Views, impact of Kennedy’s death differ depending on who you ask



Historians and the public often have different views on the presidency of John F. Kennedy, a Carthage College history professor said.

The public holds Kennedy in high regard but historians rate him in the lower half of the list of good presidents, said the professor, Tom Noer.

Noer, who has written a book, magazine stories and contributed chapters to books related to Kennedy, argued the conflict comes down to substance versus style.

“It’s the image we respond to more than the substance, and that’s natural,” he said. “That happens with other presidents, too.”

Kennedy was assassinated on Nov. 22, 1963, in Dallas by Lee Harvey Oswald.


Kennedy was young, handsome and made good speeches, Noer said. He’s known for his lunar landing goal by the end of the 1960s. But the professor said to look at the record: The Bay of Pigs invasion of Cuba was a disaster; the Berlin Wall caught Kennedy unprepared, and a meeting with Soviet Union Premier Nikita Kruschev left the president looking bullied.

The Cuban Missile Crisis, in 1962, is often viewed as a “win” for the U.S. and Kennedy but it also brought the country as close as ever to nuclear war with the Soviet Union, Noer said.

There’s a division among historians, too, of course. Ed Schmitt, associate professor of history and interim chair of the Department of History at the University of Wisconsin-Parkside, said the road to civil rights legislation and the history of the Vietnam War might have looked a lot different had Kennedy lived. Noer disagreed.


Schmitt contended that after the assassination, President Lyndon Johnson “made decisions on Vietnam that some historians believe Kennedy would not have made.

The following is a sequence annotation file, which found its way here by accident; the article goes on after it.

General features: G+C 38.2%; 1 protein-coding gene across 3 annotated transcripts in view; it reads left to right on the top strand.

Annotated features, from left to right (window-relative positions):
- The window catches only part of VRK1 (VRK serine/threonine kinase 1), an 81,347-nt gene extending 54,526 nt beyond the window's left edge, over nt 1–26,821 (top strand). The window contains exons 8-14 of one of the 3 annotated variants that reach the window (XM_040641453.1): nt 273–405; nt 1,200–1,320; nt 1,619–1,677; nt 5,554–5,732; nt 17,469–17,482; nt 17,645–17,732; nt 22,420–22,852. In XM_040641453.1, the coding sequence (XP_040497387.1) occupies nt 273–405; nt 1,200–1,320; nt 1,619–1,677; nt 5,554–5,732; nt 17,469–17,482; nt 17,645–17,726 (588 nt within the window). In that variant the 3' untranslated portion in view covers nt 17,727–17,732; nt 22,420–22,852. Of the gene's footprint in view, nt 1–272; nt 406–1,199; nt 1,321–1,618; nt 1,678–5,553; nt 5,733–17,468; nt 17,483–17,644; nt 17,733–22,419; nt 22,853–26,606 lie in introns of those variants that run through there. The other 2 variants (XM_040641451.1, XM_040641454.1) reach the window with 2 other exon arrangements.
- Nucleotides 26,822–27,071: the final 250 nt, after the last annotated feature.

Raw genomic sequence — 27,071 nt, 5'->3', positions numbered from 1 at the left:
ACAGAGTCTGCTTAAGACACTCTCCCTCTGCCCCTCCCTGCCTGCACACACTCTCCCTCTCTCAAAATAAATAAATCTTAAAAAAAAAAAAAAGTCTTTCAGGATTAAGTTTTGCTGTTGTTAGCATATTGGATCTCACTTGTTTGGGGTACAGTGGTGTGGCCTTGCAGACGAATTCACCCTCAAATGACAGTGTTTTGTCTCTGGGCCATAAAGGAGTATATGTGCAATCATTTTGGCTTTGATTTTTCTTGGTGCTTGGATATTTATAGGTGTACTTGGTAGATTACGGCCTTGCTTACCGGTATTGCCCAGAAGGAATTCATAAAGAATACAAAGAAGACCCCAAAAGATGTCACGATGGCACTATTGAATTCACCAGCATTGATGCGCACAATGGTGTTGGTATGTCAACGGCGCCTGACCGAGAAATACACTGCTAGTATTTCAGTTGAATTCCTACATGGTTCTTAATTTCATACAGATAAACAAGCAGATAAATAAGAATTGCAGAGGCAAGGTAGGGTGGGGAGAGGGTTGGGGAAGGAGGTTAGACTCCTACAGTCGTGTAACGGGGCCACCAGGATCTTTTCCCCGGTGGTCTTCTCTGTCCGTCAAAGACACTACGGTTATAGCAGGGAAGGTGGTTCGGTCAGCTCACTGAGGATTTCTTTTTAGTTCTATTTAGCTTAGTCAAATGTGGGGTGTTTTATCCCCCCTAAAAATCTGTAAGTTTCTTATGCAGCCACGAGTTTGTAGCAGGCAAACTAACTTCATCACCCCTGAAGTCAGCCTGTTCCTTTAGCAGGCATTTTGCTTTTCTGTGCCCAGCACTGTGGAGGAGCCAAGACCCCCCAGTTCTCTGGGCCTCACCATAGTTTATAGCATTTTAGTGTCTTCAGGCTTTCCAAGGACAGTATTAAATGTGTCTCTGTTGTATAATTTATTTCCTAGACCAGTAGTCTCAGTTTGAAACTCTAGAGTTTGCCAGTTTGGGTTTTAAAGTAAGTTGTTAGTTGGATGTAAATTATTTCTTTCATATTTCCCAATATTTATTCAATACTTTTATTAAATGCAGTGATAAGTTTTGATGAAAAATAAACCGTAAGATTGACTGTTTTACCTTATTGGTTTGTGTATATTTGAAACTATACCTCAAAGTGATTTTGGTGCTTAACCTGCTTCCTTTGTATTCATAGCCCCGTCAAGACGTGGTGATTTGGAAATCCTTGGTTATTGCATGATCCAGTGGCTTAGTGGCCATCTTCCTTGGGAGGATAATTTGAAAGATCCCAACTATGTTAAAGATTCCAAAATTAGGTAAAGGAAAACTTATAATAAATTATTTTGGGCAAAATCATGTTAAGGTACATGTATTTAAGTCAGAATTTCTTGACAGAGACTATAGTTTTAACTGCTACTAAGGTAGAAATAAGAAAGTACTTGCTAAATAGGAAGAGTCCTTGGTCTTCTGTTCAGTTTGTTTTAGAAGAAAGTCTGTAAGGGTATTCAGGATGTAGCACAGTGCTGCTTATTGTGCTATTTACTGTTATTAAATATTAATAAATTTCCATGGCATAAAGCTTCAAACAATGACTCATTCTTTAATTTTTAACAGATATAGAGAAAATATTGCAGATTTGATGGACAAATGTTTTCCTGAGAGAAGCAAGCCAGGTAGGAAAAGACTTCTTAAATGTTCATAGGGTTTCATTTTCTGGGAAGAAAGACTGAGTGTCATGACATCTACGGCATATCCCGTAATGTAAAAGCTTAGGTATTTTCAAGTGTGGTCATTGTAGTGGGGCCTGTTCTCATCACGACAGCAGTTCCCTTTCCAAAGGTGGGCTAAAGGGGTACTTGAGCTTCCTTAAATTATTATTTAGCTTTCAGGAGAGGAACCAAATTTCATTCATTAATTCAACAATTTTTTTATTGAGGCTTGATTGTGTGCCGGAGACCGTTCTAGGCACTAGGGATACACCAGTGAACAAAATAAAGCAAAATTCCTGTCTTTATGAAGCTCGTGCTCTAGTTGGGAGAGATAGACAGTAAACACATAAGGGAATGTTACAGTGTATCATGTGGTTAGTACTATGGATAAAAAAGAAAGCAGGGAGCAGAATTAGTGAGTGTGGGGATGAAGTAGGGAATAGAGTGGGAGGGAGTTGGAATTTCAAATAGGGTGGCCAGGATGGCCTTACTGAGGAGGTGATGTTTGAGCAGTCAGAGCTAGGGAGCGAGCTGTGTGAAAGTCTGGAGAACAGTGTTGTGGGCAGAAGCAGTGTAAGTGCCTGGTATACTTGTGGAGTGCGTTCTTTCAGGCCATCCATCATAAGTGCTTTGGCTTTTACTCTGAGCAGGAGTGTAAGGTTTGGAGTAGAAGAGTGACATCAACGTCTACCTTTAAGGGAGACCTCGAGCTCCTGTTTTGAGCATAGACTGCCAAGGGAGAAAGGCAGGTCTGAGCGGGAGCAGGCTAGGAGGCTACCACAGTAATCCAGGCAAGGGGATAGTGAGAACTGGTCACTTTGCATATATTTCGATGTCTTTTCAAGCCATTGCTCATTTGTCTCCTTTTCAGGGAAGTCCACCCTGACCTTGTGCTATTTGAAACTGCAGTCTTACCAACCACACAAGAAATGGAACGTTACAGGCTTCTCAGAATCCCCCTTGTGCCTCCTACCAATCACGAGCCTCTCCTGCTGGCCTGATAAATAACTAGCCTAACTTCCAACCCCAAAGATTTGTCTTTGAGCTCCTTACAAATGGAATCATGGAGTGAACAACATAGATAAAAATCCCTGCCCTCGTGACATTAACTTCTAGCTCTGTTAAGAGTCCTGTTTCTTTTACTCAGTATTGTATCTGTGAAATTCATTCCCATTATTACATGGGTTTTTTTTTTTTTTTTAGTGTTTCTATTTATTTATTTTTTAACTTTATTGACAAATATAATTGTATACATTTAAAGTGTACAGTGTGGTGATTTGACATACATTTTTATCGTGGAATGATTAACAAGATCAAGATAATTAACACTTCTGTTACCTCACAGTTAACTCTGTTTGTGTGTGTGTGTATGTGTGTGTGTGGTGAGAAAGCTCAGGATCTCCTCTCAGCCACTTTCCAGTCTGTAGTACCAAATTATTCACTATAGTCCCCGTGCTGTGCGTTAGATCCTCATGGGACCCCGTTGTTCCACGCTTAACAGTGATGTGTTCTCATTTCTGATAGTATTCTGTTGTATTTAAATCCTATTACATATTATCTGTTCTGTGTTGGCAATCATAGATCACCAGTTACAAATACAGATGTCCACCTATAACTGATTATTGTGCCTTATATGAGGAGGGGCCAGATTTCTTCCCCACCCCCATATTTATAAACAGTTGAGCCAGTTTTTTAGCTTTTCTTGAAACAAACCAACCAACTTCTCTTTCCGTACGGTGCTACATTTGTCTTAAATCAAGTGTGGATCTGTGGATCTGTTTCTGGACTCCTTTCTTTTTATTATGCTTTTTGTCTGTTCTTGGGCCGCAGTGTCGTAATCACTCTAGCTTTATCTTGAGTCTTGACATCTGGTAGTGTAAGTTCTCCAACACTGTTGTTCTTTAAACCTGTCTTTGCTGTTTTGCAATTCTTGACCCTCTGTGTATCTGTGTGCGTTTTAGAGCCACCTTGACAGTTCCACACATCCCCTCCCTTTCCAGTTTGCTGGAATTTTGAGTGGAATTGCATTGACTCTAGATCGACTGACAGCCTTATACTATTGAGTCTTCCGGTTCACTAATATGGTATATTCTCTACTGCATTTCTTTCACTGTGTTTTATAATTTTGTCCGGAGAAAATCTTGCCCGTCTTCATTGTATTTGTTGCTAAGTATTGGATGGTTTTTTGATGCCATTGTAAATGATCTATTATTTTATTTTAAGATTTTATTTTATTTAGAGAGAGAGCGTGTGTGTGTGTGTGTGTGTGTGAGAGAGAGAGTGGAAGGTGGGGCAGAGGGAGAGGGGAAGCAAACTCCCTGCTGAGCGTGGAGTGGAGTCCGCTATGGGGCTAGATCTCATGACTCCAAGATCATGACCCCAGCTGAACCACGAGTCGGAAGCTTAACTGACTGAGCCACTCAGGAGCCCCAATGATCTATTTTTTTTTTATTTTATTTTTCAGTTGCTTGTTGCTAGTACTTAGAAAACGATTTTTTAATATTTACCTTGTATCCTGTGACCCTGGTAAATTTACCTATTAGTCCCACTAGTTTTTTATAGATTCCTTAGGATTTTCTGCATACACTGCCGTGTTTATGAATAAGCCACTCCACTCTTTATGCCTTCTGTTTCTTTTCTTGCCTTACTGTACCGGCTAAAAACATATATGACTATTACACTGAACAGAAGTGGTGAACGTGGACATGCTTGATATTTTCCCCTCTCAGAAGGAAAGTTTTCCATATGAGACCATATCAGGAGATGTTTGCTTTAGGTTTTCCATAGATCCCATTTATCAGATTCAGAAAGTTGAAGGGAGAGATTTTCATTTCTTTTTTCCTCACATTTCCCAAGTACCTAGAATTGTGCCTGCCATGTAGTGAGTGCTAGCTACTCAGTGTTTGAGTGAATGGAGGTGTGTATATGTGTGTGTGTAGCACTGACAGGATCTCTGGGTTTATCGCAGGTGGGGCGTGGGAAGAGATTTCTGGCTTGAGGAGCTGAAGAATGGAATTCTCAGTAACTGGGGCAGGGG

“Johnson charted the course for a long and costly land war in Vietnam. It still would have been tragic, but not quite as costly, if Kennedy had lived. There’s a greater likelihood we wouldn’t have had the size of the military force that we did there.”

The road to civil rights during the 1960s likely would have been different, Schmitt said. Noer, again, disagreed.

Kennedy had sent a civil rights bill to Congress before his death but didn’t have a clear strategy to have it approved, Schmitt said. The bill was blocked by southern Democrats. Johnson, being from Texas, knew how to deal with southern Congressman.

“It’s hard to know whether the civil rights bill would have passed, might have taken longer to pass and maybe might have been watered down, if Kennedy had lived,” said Schmitt, who has written about Kennedy’s brother Bobby, contributed to a Johnson history, compiled a book on Johnson’s War on Poverty and is working on a book about comedian/activist Dick Gregory, who challenged the Warren Commission decision that Kennedy was assassinated by Oswald.

Students’ views

Noer said students are familiar with images of Jacqueline Kennedy spattered with blood or their son, John, giving a farewell salute during the funeral.

“Like most of the public, they’re fascinated with Kennedy,” Noer said.

Schmitt said his students are as fascinated as ever by the family and tragedy. One or two students out of 20 to 30 in a particular history class he teaches will ask to do research papers on the assassination, he said.

“They know him from pop culture, that he was a glamorous president, a womanizer,” he said. “The sense of tragedy is not there for them. But it remains one of the most compelling historical topics for our students. It never fades in interest.”

Schmitt said he recently attended a JFK forum where someone said there never would be another president as glamorous as Kennedy.

“That’s because of the way the media has changed and the way it probes into a political leader’s life today,” he said. “There can’t be that mystique any more.”


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